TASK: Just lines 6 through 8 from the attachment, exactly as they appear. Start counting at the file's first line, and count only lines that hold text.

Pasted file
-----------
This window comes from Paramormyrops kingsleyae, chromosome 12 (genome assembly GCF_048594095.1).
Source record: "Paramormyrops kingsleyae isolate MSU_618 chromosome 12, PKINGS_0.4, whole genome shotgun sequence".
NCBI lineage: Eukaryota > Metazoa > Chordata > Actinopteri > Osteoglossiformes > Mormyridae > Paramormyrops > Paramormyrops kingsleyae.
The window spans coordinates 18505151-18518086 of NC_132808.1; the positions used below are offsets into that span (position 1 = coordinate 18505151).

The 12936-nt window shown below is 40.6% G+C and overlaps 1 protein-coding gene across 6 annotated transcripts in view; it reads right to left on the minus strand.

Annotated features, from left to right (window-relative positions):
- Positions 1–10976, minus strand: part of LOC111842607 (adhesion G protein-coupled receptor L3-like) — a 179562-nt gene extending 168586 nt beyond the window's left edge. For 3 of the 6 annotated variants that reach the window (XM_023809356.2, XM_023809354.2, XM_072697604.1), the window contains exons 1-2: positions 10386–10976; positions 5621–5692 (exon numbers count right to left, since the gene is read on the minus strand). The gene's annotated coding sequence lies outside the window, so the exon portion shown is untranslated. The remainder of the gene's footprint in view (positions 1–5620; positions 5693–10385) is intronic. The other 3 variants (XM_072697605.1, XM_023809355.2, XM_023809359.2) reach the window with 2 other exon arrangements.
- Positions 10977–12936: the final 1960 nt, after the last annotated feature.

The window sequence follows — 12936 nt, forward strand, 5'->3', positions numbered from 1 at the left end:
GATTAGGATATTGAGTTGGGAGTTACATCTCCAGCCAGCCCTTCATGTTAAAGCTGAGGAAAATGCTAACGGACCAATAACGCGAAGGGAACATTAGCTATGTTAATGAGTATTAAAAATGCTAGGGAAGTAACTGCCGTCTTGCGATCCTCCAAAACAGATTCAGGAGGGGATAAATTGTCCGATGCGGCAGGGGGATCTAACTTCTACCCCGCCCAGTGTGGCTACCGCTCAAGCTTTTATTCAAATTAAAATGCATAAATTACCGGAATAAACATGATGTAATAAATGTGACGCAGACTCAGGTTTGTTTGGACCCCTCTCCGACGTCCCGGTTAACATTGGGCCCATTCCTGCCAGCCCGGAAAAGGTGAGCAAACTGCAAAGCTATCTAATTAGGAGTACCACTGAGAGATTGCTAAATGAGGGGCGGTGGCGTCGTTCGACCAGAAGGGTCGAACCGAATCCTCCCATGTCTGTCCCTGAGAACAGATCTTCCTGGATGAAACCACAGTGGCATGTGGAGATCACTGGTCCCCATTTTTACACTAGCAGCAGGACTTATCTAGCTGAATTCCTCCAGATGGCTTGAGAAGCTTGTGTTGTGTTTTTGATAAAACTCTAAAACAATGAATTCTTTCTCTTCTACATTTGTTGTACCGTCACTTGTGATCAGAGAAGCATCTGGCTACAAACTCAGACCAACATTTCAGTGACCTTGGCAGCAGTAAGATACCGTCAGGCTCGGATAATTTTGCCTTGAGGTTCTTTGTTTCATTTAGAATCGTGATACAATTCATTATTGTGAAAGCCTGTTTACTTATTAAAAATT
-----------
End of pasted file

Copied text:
Annotated features, from left to right (window-relative positions):
- Positions 1–10976, minus strand: part of LOC111842607 (adhesion G protein-coupled receptor L3-like) — a 179562-nt gene extending 168586 nt beyond the window's left edge. For 3 of the 6 annotated variants that reach the window (XM_023809356.2, XM_023809354.2, XM_072697604.1), the window contains exons 1-2: positions 10386–10976; positions 5621–5692 (exon numbers count right to left, since the gene is read on the minus strand). The gene's annotated coding sequence lies outside the window, so the exon portion shown is untranslated. The remainder of the gene's footprint in view (positions 1–5620; positions 5693–10385) is intronic. The other 3 variants (XM_072697605.1, XM_023809355.2, XM_023809359.2) reach the window with 2 other exon arrangements.
- Positions 10977–12936: the final 1960 nt, after the last annotated feature.